In the early 20th century, apartment living was considered the glamorous harbinger of the urban future, and some of Richmond’s most prominent architects designed upscale apartment buildings to meet growing demand. Many of the buildings – such as the Prestwould, Richmond’s last luxury high-rise apartment building to be built before the Great Depression – are architectural landmarks.

Otis Asbury’s design for the Gladstone Apartments building (circa 1914) stands out, though – especially when compared to its relatively staid Tudor and Colonial Revival-style contemporaries.

For the six-unit Gladstone, located at 1828-1830 Park Avenue in the Fan District, Asbury incorporated Georgian and Jacobean features in an especially creative design. He used a striking pair of Flemish gables to draw the eye upward, and the building’s beige tapestry brick and French doors would have struck viewers in the mid-1910s as exceptionally modern.

In many ways, it was just Asbury being Asbury.

The architect

Asbury, a North Carolina native, is largely forgotten today. He was a sought-after architect in the 1910s and 1920s, though, and he produced some of Richmond’s most effusively creative buildings.

He arrived in Richmond in 1906, and worked with architects Charles K. Bryant and Claude K. Howell before opening a firm with engineer Herbert C. Whitehurst in 1911. It was a busy period of residential construction in the city, and Asbury & Whitehurst landed a number of prestigious commissions to design houses and upscale apartment buildings.  

Asbury also designed on his own, both during his partnership with Whitehurst and after their firm’s dissolution in 1919.

Over the course of his years in Richmond, Asbury designed nine houses on Monument Avenue as well as five houses in the William Byrd Terrace development, which represent some of his best work. Asbury’s houses in William Byrd Terrace are located at 719 Spottswood Road and 704, 716, 804 and 1000 Westover Road.

Other Asbury standouts include the English cottage-style house at 1514 Park Avenue and the Spanish Colonial Revival-style house at 1215 Rothesay Circle.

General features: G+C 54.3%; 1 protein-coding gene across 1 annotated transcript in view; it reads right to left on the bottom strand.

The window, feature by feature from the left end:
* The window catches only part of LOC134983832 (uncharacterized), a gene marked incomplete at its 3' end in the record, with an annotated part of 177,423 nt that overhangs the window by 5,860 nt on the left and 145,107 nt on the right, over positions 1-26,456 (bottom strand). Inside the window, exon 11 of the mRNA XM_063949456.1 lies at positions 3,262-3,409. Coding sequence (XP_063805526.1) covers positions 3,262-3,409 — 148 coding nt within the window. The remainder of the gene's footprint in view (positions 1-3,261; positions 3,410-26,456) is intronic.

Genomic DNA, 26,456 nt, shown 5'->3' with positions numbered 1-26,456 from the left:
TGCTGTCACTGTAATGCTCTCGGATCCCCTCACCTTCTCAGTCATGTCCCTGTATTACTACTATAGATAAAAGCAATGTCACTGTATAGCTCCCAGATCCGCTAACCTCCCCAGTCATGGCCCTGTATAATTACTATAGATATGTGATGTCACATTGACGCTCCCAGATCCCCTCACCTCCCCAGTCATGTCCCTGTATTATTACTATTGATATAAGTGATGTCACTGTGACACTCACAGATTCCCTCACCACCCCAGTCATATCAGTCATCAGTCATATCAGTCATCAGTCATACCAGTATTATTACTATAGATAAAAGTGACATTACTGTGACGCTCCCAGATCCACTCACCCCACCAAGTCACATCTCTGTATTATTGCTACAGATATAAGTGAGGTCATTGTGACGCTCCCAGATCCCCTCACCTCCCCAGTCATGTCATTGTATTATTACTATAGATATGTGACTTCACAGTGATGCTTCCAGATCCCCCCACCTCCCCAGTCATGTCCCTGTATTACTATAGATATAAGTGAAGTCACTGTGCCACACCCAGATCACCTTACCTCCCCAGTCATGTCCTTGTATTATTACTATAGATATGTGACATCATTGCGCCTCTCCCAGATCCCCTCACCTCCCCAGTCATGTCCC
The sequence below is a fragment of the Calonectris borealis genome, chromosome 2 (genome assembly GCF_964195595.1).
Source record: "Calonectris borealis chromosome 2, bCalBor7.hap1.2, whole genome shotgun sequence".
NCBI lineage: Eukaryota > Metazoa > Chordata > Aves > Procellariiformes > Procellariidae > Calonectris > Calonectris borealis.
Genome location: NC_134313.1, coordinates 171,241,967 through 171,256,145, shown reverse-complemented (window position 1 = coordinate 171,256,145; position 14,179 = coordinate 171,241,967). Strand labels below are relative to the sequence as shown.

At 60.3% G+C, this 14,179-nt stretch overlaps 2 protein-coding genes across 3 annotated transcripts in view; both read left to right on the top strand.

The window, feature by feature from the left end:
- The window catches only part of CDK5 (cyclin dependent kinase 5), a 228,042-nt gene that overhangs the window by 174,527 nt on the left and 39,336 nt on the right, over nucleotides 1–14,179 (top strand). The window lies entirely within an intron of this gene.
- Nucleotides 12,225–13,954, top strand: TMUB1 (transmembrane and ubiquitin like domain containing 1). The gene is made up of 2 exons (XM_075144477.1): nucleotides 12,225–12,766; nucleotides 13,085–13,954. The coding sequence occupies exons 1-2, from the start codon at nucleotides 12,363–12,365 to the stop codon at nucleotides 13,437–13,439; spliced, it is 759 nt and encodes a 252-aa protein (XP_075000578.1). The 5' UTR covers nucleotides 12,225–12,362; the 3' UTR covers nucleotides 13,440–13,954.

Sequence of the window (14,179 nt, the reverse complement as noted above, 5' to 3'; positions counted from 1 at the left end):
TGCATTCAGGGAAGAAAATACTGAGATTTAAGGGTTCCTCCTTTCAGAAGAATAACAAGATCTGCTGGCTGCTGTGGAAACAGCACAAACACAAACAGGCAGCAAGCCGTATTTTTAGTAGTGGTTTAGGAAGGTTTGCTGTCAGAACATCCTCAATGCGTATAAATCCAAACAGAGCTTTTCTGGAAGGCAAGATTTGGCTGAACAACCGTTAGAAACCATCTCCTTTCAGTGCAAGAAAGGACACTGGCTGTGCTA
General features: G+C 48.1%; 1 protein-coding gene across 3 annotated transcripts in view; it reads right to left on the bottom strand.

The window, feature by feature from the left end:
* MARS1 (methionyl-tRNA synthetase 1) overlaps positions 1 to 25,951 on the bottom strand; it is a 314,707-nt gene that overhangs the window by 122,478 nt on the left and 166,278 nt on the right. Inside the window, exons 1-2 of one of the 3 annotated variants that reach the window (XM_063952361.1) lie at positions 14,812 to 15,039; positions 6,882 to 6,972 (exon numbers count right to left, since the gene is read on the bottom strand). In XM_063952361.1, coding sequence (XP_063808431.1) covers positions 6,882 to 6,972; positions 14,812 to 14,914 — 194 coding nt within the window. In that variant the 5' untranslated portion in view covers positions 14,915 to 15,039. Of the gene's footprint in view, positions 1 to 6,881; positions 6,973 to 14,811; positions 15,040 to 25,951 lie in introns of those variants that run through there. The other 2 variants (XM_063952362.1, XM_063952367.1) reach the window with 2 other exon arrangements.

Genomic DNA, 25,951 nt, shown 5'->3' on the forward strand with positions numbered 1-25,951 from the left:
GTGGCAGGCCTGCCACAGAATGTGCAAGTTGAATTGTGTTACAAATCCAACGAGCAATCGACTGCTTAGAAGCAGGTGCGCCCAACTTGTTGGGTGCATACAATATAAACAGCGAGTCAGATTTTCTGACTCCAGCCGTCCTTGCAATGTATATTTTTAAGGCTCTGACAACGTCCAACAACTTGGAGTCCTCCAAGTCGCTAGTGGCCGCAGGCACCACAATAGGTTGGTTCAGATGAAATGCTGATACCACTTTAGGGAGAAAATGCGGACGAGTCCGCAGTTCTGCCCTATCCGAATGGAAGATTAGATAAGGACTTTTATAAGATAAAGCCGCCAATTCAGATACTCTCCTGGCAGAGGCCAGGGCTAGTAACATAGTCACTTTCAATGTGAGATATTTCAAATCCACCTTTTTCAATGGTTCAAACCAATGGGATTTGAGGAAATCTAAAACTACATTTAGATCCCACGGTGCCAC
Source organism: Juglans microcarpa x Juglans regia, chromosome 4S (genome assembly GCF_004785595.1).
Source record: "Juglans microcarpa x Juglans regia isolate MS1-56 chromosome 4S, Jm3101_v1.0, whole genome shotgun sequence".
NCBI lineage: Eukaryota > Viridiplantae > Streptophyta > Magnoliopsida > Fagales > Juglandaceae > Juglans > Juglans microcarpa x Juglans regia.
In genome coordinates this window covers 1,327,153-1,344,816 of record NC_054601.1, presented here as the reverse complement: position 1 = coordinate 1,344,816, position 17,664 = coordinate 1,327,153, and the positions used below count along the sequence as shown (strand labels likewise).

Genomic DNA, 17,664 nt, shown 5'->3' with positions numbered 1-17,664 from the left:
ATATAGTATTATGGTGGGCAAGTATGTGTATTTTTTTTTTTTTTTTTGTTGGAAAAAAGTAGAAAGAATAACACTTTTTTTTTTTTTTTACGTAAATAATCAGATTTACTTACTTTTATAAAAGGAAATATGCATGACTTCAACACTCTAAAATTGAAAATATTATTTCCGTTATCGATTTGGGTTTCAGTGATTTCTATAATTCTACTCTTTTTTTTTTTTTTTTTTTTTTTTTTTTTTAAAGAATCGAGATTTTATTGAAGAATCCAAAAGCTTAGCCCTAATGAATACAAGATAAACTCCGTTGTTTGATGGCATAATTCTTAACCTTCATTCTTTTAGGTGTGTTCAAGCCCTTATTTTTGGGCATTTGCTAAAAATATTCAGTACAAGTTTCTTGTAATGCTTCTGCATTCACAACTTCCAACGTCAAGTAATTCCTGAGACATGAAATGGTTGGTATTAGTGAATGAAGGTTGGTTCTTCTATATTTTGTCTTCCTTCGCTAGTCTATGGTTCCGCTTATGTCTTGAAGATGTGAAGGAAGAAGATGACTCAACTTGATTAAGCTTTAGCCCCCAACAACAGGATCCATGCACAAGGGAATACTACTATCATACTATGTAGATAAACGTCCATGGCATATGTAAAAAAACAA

Little is known about Asbury’s work after the late 1920s. He eventually returned to North Carolina, where he died in 1959.

From apartments to condos

The Gladstone operated as an apartment building for most of the 20th century. For many years, it was owned and managed by Adella Watlington, a real estate agent.

“In the 1980s and ’90s, she was everywhere,” said Jerry Peters, a Richmond-based developer. “She was quite flamboyant, eager to host a party and very involved with her community. She was a legend. In fact, she printed ‘The Legend’ on her business cards.”

Watlington lived in Unit No. 1 in the building, and several of her friends rented apartments there, said Chris Small, a real estate broker with Small & Associates.

By the mid-1990s, though, maintaining the building had become a burden, and Watlington decided to sell it. She asked Peters for advice, and he suggested renovating the building and converting it to condominiums. (Historic condo conversions had become popular in the mid-1980s.)

“I thought the economics might work out, and she could retain her unit and divest the rest of the management of the building to the homeowners association,” Peters said.

Watlington agreed, and she sold the building to Peters, who began renovating the property in 1997. He installed new plumbing, as well as new electrical and HVAC systems. Peters also updated the kitchens and reconfigured the rear of the units to allow for the addition of a second full bath and an in-unit laundry facility.

“It was a beautiful building to begin with, and the upgrades brought it up to appropriate repair and to modern convenience standards at the time,” Peters said. “I don’t recall the exact budget, but it was not a trivial effort.”

Work wrapped up in 1998, and Peters renamed the building The Legend, to honor Watlington.

Sales were strong, with each unit selling within a few weeks of its going on the market.

Condo sizes in The Legend range from approximately 1,700 square feet for the units on the first two floors to 1,500 square feet for the units on the third floor. The setback third-floor balconies account for the difference.

“The third-floor balconies are charming, and the views are great,” Small said.

Each of the six units has two bedrooms, two baths and formal living and dining rooms, as well as a rear enclosed porch and a front porch or balcony.

“Prices for the condos would probably be in the $400,000 to $500,000 range, depending on the condition,” Small said.

Buyers looking to move to The Legend will have to be patient, though. The most recent sale was in 2015.

Or you might get lucky, like Joan Oberle, who bought her condo in The Legend in 2015.

“I’d lived across the street since 2008,” Oberle said. “My thought was at some point in five years, I’d look for something smaller. Then I saw that condo go on the market and I said, ‘I’ll do it now.’”

Oberle had always admired the building, and she’d been inside it once, when Watlington’s unit had been featured on the Fan Holiday House Tour in 2010.

Now that she’s settled in, Oberle says she has no plans to leave.

“It’s in a prime part of the Fan, just around the corner from Monument Avenue, and it looks out on Meadow Park,” Small said. “What’s not to love?”


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